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It Is Time to Formally Recognize Racial Trauma

By Annika Olson, MA, MPP

For those of us in the behavioral health field, DSM is a familiar acronym. It stands for the Diagnostic and Statistical Manual of Mental Disorders, a handbook long used by health care professionals as a detailed guidebook of standards for rendering official diagnoses.

The manual has been updated seven times since its first publication in 1952 when the first DSM-I classified 106 disorders. The most recent edition, published in 2013, includes 365 afflictions. Yet, one well-documented form of emotional injury has not been included: racial trauma. Four hundred years after the first slave ship arrived in Virginia from Africa, 155 years after Emancipation, and 65 years after Emmett Till’s murder, it’s time for that to change.

Currently, racial trauma—the mental injury caused by encounters with racial bias, discrimination, and racism—is not acknowledged in the DSM-5. Yet, it’s a phenomenon that has been extensively researched and painstakingly documented and is widely regarded by both mental and physical health practitioners as a serious public health issue.

We know that racism causes physical and emotional trauma, and that members of racial and ethnic minority groups suffer the most deleterious effects of discrimination. Black Americans report poorer mental health after experiencing or witnessing police violence, and, in the past year alone, anxiety and depression have more than tripled in the Black community—jumping from 8% in January 2019 to 35% in June of 2020. Studies have shown that Black adolescents average more than five racial discrimination experiences per day, both online and offline, greatly contributing to depressive symptoms. Depression can precede suicide; the rate of suicide among Black youth has been increasing faster over the past decade than among any other racial/ethnic group. Perhaps most disturbingly, Black elementary school–aged children—youngsters between the ages of 5 and 12—have begun taking their own lives at twice the rate of same-aged whites. In 2020, as racism and police brutality have intensified, suicide in the Black community has become what some officials refer to as another deadly crisis.

Racism has also negatively affected the mental health of Asian Americans. Pew recently reported that, since the onset of the COVID-19 pandemic, 4 in 10 Asian adults say that people have acted uncomfortable around them because of their race or ethnicity, and they have been subject to racist slurs and jokes. There have been nearly 1,500 reported incidents of anti-Asian racism in the form of physical and verbal attacks, and one-half of these took place at private businesses.

Other vulnerable groups, such as Native and Indigenous Americans, have suffered systemic oppression since the inception of our nation, and adults in this community have long endured the highest rate of mental illnesses of any race group. Late last year researchers found that nearly 40% of Native Americans have experienced violence or have been harassed, and more than 1 in 5 Native Americans has experienced discrimination even in clinical encounters. For the Latinx community, verbal attacks soared in 2018, with almost 40% of Hispanics reporting being verbally attacked for speaking Spanish, being called a racial slur, or being treated unfairly by others. Hate crimes aimed at Latinx individuals increased 9% from 2018 to 2019, and roughly one-half of all hate-motivated killings were attributed to the August 2019 mass shooting in an El Paso, TX, Walmart, where the gunman was motivated by anti-Latinx bias.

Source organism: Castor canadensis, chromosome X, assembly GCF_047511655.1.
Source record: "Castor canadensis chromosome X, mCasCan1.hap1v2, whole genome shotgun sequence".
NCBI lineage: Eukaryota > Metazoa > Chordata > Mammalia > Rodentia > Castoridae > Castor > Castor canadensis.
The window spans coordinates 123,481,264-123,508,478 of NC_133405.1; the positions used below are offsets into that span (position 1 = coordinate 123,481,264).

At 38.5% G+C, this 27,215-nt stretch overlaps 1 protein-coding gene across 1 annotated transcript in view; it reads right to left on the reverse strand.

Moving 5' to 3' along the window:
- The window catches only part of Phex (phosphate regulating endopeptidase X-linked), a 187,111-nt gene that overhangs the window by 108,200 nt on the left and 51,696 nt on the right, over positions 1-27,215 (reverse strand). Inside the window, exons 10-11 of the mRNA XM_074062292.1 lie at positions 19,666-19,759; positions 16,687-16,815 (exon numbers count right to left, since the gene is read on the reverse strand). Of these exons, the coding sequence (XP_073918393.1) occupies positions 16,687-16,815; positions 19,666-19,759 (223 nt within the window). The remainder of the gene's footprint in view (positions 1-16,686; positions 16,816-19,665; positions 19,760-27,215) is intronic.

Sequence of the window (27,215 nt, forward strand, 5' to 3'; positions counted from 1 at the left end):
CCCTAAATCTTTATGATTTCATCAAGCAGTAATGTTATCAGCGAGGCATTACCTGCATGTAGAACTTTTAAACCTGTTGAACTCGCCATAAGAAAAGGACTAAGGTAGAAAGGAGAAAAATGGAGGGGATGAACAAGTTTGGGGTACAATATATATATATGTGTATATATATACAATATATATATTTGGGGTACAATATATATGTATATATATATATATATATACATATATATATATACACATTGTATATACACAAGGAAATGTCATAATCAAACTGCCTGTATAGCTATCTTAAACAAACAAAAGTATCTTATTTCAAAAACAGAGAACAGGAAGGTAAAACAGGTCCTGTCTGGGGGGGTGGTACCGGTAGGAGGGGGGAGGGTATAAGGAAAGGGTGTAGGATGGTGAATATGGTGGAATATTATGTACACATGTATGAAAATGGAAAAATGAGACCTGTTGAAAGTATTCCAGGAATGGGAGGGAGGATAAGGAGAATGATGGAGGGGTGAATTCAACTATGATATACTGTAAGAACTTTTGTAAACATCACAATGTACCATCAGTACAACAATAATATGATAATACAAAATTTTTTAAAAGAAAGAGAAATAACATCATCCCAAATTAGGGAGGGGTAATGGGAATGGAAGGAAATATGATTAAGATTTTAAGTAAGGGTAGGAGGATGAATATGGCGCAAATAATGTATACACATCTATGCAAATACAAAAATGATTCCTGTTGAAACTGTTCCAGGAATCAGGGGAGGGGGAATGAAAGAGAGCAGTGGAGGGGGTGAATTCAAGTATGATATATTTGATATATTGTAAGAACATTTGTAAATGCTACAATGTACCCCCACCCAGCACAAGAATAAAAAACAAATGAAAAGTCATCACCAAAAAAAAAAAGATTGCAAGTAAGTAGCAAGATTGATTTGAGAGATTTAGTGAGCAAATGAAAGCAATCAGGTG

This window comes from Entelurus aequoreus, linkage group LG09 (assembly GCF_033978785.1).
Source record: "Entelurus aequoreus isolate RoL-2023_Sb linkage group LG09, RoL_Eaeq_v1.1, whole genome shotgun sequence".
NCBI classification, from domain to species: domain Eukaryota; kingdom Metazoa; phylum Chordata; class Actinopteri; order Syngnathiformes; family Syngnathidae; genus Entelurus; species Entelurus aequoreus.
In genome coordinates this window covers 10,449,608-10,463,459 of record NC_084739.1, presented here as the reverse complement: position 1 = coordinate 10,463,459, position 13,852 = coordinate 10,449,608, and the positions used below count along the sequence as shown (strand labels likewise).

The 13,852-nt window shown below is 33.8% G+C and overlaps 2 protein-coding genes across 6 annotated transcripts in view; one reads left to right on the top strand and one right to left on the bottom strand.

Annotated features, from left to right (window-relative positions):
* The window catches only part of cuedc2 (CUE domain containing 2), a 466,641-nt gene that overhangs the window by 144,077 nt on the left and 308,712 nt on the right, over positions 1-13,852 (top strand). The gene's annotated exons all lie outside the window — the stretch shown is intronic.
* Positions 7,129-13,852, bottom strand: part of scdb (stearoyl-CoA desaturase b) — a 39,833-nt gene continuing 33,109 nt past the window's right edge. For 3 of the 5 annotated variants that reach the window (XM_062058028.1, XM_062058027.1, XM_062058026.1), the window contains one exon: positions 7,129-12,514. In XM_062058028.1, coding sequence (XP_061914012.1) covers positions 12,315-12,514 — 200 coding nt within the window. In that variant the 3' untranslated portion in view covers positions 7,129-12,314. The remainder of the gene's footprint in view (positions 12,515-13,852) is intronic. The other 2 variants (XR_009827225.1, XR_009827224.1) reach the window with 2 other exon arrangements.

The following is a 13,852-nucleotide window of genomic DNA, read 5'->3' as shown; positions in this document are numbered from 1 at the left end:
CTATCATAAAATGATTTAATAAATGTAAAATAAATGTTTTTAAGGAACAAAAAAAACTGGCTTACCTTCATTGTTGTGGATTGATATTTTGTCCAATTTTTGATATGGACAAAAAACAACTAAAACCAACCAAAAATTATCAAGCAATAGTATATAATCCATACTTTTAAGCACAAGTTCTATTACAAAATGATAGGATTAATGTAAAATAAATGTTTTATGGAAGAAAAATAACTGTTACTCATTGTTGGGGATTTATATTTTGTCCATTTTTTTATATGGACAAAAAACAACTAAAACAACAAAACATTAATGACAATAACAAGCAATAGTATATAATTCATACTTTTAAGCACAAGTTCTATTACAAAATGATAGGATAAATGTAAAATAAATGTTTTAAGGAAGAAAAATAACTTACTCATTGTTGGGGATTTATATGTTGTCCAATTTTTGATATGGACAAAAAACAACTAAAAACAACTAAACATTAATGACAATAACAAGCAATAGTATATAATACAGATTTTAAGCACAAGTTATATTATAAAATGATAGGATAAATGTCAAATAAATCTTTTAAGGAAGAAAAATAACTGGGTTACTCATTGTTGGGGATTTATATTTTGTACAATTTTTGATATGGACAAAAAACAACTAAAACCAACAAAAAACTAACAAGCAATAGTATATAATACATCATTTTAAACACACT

So, given all of this racial trauma—both historic and recent—and the extensive psychological research on the subject, it does not make sense that there is still no consideration for this within the DSM.

It’s time to change that.

Coalitions of researchers have called for the DSM to update its information regarding racism and trauma, and it is important now, more than ever, that racial trauma is included within the PTSD framework.

At the moment, a person must meet several criteria to be diagnosed with PTSD. The first is the traumatic event (Criterion A), which includes exposure to actual/threatened death, serious injury, or sexual violence. The DSM recognizes racism as a form of trauma only when an individual meets this criterion in relation to a discrete racist and violent event (e.g., an assault during a hate crime). This is problematic given that many minorities experience dozens of acts of racism, not just a single “event.” They may experience structural and institutional racism (policies and systems of power that have led to discrimination in the workplace, health care, and so on) and individual or interpersonal racism that occurs between people (racial slurs, hate crimes, etc.)—all of which culminate into significant trauma that is overarchingly racial in nature.

Additionally, some of the symptoms of PTSD may emerge when people of color experience race-specific traumatic stressors such as hypervigilance when being pulled over by a police officer, or physiological arousal when reminded on television of racial violence. Within the DSM’s existing framework for PTSD, there is no way to capture this. And, as a health care community, we are failing to measure a problem we know is there.

It is more important now than ever that the American Psychiatric Association update the DSM. It must include racial trauma as a unique consideration within the PTSD diagnosis. As mental health professionals, it is past time to formally acknowledge in clear language the trauma that too many of our patients have already endured for so long.

Annika Olson, MA, MPP, is the assistant director of policy research at the Institute for Urban Policy Research and Analysis at the University of Texas and a Public Voices fellow of The OpEd Project.